Before I address your concern, I’d like to clarify that a slow metabolism doesn’t always translate to longer lifespan just as having a fast metabolism doesn’t automatically mean you’ll have a shorter lifespan. For better or worse life is more complicated than that!

      I personally believe that the real key lies with the lifestyle choices that an individual chooses to adopt. For example, take a person with a slower metabolic rate consuming a very “standard” western diet, leading a sedentary lifestyle and perhaps not doing a very good job at managing stress. Chances are this person may be overweight and at risk of developing chronic disease. Both of those outcomes of this person’s lifestyle will dramatically affect their lifespan, this is for sure, it has been proven. Then take an individual who has a faster metabolic rate, who adopts a healthier diet, is physically active and does a good job at avoiding stress. Who will have a longer lifespan? The second person of course!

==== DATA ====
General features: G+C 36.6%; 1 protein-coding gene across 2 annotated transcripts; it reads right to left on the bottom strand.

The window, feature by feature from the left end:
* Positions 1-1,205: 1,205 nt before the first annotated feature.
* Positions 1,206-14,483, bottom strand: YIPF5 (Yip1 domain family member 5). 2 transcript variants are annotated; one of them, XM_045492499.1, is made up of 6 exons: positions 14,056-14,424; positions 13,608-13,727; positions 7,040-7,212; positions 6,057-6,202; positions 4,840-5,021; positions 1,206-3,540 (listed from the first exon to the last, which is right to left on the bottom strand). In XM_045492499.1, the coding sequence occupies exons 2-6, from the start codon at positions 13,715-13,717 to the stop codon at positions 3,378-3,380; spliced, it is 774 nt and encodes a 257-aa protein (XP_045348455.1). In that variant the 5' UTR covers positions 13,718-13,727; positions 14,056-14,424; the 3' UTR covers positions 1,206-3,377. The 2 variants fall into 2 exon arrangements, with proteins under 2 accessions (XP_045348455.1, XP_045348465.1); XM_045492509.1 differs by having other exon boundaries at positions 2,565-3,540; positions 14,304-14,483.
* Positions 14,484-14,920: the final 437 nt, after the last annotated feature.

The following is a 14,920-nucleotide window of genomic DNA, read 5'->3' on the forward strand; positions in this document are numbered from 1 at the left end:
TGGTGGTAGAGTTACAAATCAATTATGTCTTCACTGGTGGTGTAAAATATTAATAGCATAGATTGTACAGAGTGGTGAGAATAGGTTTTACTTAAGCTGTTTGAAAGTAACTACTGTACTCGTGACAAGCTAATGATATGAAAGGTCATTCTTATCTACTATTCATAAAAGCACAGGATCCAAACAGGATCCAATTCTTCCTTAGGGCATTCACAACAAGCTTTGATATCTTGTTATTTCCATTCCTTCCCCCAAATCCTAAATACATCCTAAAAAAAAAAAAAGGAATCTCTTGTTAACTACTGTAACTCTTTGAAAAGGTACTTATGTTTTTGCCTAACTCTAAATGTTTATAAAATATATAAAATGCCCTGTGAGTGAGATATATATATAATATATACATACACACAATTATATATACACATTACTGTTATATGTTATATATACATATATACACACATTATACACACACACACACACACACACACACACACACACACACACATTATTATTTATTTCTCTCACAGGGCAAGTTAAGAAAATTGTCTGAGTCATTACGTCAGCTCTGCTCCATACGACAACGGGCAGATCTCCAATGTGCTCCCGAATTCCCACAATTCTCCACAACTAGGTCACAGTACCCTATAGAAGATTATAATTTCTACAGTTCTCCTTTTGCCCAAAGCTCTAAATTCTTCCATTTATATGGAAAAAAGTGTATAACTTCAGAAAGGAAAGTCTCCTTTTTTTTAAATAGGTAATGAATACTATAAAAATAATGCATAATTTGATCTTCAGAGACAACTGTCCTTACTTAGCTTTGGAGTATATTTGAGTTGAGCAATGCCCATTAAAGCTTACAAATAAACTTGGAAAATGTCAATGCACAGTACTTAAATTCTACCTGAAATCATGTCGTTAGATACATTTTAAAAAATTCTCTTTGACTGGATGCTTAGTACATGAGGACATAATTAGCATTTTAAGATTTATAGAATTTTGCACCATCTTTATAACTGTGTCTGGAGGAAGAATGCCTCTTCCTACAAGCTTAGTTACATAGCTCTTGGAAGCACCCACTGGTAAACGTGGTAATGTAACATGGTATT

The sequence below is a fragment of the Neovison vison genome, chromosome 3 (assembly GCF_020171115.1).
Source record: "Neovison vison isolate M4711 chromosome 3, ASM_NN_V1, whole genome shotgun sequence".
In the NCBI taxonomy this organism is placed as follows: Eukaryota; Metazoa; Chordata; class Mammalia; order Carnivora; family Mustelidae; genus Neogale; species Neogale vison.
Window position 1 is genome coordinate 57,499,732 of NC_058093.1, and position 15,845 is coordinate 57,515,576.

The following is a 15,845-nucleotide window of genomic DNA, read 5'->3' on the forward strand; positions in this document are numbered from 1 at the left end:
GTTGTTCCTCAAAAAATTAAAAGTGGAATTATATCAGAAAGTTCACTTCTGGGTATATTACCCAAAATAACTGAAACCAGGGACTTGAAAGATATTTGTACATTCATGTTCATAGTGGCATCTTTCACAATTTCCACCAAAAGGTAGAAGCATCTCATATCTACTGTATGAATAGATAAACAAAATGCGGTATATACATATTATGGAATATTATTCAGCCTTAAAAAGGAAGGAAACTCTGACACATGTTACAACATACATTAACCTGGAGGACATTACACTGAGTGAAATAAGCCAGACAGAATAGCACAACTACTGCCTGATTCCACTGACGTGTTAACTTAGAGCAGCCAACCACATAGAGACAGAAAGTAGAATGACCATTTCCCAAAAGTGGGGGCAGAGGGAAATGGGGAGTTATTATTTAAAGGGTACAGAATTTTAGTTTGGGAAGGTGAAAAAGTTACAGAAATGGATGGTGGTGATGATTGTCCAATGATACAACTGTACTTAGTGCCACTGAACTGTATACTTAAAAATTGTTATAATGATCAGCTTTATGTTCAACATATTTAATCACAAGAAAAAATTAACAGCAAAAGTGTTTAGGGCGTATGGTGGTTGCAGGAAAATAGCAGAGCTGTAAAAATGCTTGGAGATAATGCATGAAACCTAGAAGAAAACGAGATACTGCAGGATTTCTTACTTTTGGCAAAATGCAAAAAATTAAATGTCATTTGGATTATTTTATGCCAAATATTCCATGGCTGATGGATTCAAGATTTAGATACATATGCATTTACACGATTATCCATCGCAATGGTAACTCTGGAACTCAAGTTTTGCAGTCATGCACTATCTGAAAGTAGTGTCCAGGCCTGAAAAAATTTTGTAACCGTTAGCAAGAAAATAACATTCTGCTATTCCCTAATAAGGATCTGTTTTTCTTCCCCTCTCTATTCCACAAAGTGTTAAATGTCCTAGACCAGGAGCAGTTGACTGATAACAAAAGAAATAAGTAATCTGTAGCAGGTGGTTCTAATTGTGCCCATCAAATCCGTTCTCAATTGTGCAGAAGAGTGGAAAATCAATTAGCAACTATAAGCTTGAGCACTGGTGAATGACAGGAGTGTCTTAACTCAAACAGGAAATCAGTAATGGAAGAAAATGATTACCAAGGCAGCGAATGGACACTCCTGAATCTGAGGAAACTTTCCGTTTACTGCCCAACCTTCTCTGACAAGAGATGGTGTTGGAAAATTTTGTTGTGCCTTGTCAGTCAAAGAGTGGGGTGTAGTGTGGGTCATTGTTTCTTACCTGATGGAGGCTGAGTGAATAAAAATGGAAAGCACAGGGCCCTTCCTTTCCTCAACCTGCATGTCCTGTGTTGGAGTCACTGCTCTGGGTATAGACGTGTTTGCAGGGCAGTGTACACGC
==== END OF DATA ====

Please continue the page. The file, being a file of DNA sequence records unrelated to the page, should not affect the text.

So rest assured that just because you may have a fast metabolism it doesn’t mean that you’re in for a shorter ride! I would just advise a person such as yourself to focus more on the quality of food you’re consuming, engage in physical activity that you enjoy and try to maintain an optimistic outlook on life. Also, don’t underestimate the power of positive emotions. There is tons of research now that suggests that emotions such as gratitude, joy and love are extremely beneficial for the body. Most likely, this is due to the fact that when you’re in a good mood your stress levels are low and your body is at ease. This ease of the body is what we’re trying to achieve and the opposite (dis-ease) is what we’re trying to avoid. So, take nothing for granted, everything is important, your physical health, your mental health and your emotional and social wellbeing.

      I know I’ve rambled on a bit but I just want you to know that I appreciate your genuine concern and I hope that you’ve found my reply helpful!

      I will definitely be writing a post addressing this sometime in the near future!